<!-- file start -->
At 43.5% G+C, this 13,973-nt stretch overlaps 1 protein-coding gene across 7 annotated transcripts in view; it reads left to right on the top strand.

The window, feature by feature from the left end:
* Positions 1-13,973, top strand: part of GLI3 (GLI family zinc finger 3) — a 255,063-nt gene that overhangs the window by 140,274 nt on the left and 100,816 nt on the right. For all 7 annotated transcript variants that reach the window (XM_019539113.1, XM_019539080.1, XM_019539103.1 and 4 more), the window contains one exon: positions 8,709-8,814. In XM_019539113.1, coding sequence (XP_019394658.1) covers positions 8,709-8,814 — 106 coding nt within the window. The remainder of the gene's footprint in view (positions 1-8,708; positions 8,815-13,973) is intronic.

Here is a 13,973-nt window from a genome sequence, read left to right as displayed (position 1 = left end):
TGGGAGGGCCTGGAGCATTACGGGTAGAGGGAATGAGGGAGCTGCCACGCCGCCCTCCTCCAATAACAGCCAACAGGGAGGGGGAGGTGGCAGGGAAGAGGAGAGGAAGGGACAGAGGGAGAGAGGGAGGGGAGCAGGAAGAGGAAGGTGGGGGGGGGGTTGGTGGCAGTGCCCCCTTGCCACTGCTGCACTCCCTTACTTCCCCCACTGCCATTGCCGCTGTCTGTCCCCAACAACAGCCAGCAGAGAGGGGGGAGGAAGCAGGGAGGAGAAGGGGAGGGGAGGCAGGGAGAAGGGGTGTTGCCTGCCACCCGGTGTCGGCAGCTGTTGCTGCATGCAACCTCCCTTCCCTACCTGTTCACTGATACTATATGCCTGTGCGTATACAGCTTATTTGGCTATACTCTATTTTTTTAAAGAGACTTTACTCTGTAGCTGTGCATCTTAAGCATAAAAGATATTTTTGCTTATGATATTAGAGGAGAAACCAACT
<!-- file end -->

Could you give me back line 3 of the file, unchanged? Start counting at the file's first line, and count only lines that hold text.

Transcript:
* Positions 1-13,973, top strand: part of GLI3 (GLI family zinc finger 3) — a 255,063-nt gene that overhangs the window by 140,274 nt on the left and 100,816 nt on the right. For all 7 annotated transcript variants that reach the window (XM_019539113.1, XM_019539080.1, XM_019539103.1 and 4 more), the window contains one exon: positions 8,709-8,814. In XM_019539113.1, coding sequence (XP_019394658.1) covers positions 8,709-8,814 — 106 coding nt within the window. The remainder of the gene's footprint in view (positions 1-8,708; positions 8,815-13,973) is intronic.